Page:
Could that be the one change that dramatically led to the deterioration of present-day mainstream aikido?

    Patrick Augé

    • Excellent comments, especially the part about “tehodoki.”

    • Augé sensei,

      Very good post. I hadn’t heard the term tehodoki in aikido before, only ninjutsu people using it as a term for releasing your grabbed hand via the weak point at the finger and thumb of the grabber. Is this what Ueshiba meant, as well?

      If not, what is it? And how could it be part of the deterioration of aikido?

      I believe I can see what you mean, but I had never thought of this as something to focus on. For example, in Saito’s basic kihon waza for, say, katatedori ikkyo, when he moves/rotates his grabbed hand as he steps off the line (and applies atemi), he’s already weakening the grab uke has, I believe. Or so it seems to me, and that’s why it’s very easy to pivot the hips and turn to take the correct hand position for ikkyo (which of course means you freed your hand). Is this tehodoki at work?

      I would appreciate your insight.

      Also, you said:

      >Apparently, Ueshiba Sensei dropped tehodoki and other basics as he was more interested in teaching students from his level.

      What do you mean by that? “teaching students from his level?”

      As an aside, I’ve been following your budo for quite some time and find great inspiration in your waza. I’ve never trained in the Yoseikan style, but the crispness and sharpness I see in your technique, done with such little strength and with good relaxation in the correct muscles, is quite inspiring. It’s very different from the Yoseikan budo I’ve seen around here in the USA, which always left a bad taste in my mouth. It didn’t seem that great, but when I saw your waza on youtube one day, I realized Mochizuki’s style is still alive and had not evolved into the stiff, choppy type of things I saw in Yoseikan budo (granted, my exposure is very limited).

  7. Sheila Barksdale says:

    Does my butt look big in this gi? Yes, and that’s maybe it’s because it is actually big. Has anyone every wondered why all the ‘Ten Ton Tessas’ have fled the aikido world? As one myself -actually a ‘ten stone Tessa’ (yep, I’m English and those of you ungallant enough to seek to know my weight in pounds can check the conversion tables for yourself!), I find am frequently partnering seniors whose only experience with female ukes has been restricted to the petite body type. The way these fragile nymphs’ body weight is distributed isn’t markedly different from a slender male of the same height. If you don’t know why my instinct is to land on my side after an ikkyo takedown and not on my chest, (so, yes, you will have to pull my arm to haul me back over and if that means work for you as nage -too bad:) then it’s Gender Studies 101 room for you. If you don’t know why, when I’m nage for irimi nage, I’m going to do it MY WAY to ensure that uke’s shoulder doesn’t ram into my nipple area, then it’s time you watched a few more episodes of ‘Baywatch’. If you don’t know why, when I’m nage for tai otoshi, I’m not going to damage a hitherto marvelous knee by doing a snap straightening of my leg that’s blocking, uke’s calf, then ask the Coach for Womens Soccer to educate you on the ‘Q’ angle.’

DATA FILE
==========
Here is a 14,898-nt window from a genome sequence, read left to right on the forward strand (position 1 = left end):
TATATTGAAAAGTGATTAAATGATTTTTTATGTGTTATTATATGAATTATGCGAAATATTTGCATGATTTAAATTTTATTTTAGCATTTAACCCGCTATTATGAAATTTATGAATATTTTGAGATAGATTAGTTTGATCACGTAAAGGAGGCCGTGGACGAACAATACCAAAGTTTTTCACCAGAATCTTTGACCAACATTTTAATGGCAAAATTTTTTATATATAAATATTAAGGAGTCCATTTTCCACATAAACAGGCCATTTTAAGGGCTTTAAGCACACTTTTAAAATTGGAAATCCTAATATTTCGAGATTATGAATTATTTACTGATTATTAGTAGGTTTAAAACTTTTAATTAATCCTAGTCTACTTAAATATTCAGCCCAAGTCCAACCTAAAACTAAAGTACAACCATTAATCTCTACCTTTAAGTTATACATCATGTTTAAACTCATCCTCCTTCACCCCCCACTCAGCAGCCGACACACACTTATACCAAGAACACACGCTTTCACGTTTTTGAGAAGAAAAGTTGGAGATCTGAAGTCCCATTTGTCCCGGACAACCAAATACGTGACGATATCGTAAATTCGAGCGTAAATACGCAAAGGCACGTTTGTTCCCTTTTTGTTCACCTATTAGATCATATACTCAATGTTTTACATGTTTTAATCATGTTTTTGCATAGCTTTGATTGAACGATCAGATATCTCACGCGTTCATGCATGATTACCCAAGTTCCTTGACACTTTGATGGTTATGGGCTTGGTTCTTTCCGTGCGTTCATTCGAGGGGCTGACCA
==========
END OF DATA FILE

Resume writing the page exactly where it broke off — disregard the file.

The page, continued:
I attended your seminar in 2012, Stan, and soon after you posted some footage of me as uke for nikyo. You are saying in mock amazement “How low can you go?” What impressed me was that you CARRIED ON PERSISTING TO TAKE MY BALANCE UNTIL….. YOU HAD TAKEN MY BALANCE! A horribly high percentage of supposedly senior males revert to muscling through a technique because they have no understanding that ‘women of substance’ have a lower center of gravity. I was rather alarmed at attending a seminar recently taught by a 6th dan woman, (herself an excellent practitioner BTW) who dropped the remark that one should ‘never correct someone more senior than yourself’. However, I have been to seminars taught by Senseis Kevin Choate, Dennis Hooker and Henry Kono who all intervened to side with me when I was being so bold as to point out to male black belts that they were giving me the wrong instructions for my body type.

    I have got to the point where I would advocate an overhaul of the ranking system . It would reflect capabilities more accurately if it were a modular system. Something along the lines of Boy Scout badges: here’s a credit for doing high falls, here’s a credit for doing several hundred hours of shikko, here’s a credit for teaching beginners, here’s a credit for successfully partnering someone who isn’t a young athletic male like yourself. Just think, if your gi were plastered with many layers of patches proclaiming your achievements, you might get some understanding of what it’s like to have some womanly curves:)

    I thoroughly enjoyed your Vegas seminar, Stan, – everyone was very amiable and eager to learn from your precise explanations of aikido techniques. It was a fantastic opportunity, too, to be able to tap into your rich seam of knowledge of aikido history. And for those people like myself, sensitive to noise pollution, South Point Hotel, despite its alarming acreage of slot machines on the ground floor, has blissfully quiet rooms.

  8. Thanks Stanley.